Having several different flags, similar or dissimilar, can pay off when it comes to real estate. "A lot of people are looking for the same size piece of dirt when they're opening stores," says Prince. One of the perfect situations is when an area developer buys a piece of land and puts two concepts next to each other. "We always would look for that if we could. We've imagined someday a moment where we could buy a piece of land and build an Applebee's, a Famous Dave's, a Hooters, and an Aaron's." He doesn't expect that to happen for several good reasons, but it's nice to dream-and it isn't 100% impossible.
"There's no end of other little efficiencies," he says. For example, while in Washington prospecting for Famous Dave's locations, he also can search for Aaron's sites. "The real estate agent can believe we're real because they've opened up sites already for us with Aaron's. Just the credibility factor I think helps," he says.
Prince says the usual way franchisees grow is to expand their existing concept (or concepts), but sometimes their area is tapped out, or the real estate too pricey or simply unavailable. At that point, an enterprising franchise owner will start looking around-or at least listening with intent. "That can be a dangerous moment," he warns. There are probably a lot more stories of people having something that was going pretty well who bought a second concept that was absolutely terrible, he says. "I'm guessing that people have done multiple concepts for years and probably more often than not it's a dumb idea."
Nevertheless, Prince does some serious listening of his own. Wherever the 80 or 90 Applebee's franchisees gather several times a year, other brands are a frequent topic of conversation. "How you find out about these things is somebody sitting around at the bar and saying, 'We're making a fortune in something,' and you think, 'Why don't we do that?'" So they all pretend not to be listening too hard-and make the call as soon as they get home.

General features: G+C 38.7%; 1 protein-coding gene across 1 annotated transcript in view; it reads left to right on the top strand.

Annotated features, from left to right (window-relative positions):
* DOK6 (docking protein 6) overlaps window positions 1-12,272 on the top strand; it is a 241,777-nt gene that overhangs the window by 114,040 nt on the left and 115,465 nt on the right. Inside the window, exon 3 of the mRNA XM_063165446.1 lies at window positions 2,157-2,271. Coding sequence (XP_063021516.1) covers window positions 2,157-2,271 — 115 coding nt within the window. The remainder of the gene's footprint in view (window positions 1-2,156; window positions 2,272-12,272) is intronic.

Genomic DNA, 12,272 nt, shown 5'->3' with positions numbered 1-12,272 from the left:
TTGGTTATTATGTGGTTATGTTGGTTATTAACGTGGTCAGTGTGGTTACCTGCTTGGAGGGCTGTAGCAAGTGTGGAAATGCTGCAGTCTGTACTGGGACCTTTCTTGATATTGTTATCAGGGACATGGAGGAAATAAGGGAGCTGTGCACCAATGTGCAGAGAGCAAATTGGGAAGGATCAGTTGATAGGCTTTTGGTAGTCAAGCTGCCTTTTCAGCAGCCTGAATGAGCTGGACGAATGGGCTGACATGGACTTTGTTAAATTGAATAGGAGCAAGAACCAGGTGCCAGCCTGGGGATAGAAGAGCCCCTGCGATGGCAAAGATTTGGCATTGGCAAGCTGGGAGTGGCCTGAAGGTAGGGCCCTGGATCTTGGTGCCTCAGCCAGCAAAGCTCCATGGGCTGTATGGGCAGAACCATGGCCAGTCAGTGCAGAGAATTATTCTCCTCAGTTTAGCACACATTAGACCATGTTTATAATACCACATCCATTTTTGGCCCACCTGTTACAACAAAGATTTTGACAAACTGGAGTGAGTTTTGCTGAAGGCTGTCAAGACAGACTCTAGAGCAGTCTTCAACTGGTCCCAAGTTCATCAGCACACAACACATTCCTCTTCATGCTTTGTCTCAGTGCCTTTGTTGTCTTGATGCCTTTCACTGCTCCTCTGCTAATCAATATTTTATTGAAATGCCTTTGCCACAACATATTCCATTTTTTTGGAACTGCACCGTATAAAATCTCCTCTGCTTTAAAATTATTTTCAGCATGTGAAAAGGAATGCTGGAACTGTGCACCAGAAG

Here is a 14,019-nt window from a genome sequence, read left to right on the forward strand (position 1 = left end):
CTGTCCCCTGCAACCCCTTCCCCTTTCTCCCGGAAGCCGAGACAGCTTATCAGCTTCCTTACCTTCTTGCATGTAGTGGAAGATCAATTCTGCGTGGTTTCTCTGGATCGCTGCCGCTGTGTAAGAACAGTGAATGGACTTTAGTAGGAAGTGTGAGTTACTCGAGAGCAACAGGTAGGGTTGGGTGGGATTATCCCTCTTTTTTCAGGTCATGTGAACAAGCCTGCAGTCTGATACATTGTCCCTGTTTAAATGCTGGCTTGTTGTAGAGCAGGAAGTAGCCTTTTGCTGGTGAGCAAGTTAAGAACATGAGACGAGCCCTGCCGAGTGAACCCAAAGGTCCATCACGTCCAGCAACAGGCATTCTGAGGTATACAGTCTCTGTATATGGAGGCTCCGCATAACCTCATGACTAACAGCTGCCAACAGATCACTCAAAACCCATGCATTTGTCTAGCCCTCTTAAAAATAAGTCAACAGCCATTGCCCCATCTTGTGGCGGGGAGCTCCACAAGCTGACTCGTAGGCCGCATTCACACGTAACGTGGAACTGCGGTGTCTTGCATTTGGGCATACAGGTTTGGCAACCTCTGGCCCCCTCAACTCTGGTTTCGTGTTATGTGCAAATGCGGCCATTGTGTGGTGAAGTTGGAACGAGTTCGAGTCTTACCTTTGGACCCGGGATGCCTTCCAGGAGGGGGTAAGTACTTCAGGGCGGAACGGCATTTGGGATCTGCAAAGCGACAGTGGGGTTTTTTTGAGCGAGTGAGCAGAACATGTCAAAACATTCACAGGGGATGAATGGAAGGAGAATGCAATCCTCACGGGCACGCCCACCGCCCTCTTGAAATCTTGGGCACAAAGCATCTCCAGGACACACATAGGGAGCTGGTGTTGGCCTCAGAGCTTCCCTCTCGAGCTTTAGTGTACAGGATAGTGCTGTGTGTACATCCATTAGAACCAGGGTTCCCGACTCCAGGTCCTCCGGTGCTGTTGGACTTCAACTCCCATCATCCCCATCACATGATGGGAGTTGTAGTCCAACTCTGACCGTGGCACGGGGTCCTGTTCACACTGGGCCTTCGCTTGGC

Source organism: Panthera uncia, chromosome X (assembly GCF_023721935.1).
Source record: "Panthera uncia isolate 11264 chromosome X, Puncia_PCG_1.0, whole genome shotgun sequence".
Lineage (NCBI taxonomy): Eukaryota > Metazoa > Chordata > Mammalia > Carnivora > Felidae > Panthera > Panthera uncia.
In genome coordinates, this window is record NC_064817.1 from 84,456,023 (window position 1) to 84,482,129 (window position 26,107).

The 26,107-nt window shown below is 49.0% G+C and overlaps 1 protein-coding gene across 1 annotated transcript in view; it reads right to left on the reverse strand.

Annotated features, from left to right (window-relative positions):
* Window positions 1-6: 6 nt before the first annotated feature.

"In a way we're always looking and in a way we're not really," he says. "There's no need to keep finding new concepts, except that you do." And since he started opening Aaron's stores, he's been presented with more opportunities. So how does he evaluate them?
"You've got to be able to think, 'This thing's not only going to be good, but when we sign this lease it will be good 10 to 15 years from now-or five years from now, so that when a reasonably bright person wants to buy it, there's a reason for them to believe this will still be good.'"
A Sense of Perspective
What was his master plan? How did he ever grow so large? "Totally by default. We never had a business plan. I don't begrudge a business plan or some model. That makes sense, obviously, but we had no grand design," says Prince.
"Remember, this all started when I had Ponderosas that were going upside down," he says. "I woke up one day having truly not paid attention to things and owing an awful lot. I had to get the Applebee's franchise going fast." What of his days and nights of constant struggle to meet monthly payments in the high five figures? "It's all completely changed," says Prince.
As he grew, large companies started offering him better and better deals. "GE Credit puts together amazingly attractive things," he says. And Merrill Lynch just refinanced a "Princely" debt of about $8 million that had been averaging near 9%-at 3.5%. "It's tied to a floating LIBOR rate, so who knows? But I think most people would take that exchange pretty fast," he says.
"So as you get bigger, and if you can keep wonderful people, you really can finance things more," he says. "That's another reason a good franchise is so subtly terrific. Merrill Lynch, I don't think, is going around to private restaurants in Salt Lake and doing $8 million refinancings."
Keeping It Real
All the managers at his company are rewarded on cash flow, not on a profit-and-loss statement. On a P&L, he says, paying off principal isn't a cost (only interest is), so it's not a true indicator of cash in/cash out. "I just want to know what comes out after all the cost. That's what we bonus ourselves on," he says. "All our incentives have been lined up exactly in the right direction: Everyone profits if we profit. They don't see me grabbing large hunks, small hunks, medium hunks or anything out of the till. It's all a percentage of cash flow. Everyone can trust each other, I think-and trust is a pretty big deal."
So is knowing exactly how much to draw out and how much to reinvest. "We make sure that the majority of any cash that we generate stays in the business. You just have to keep it in the business. We take about 38% out of the cash flow and the vast amount we leave in," he says.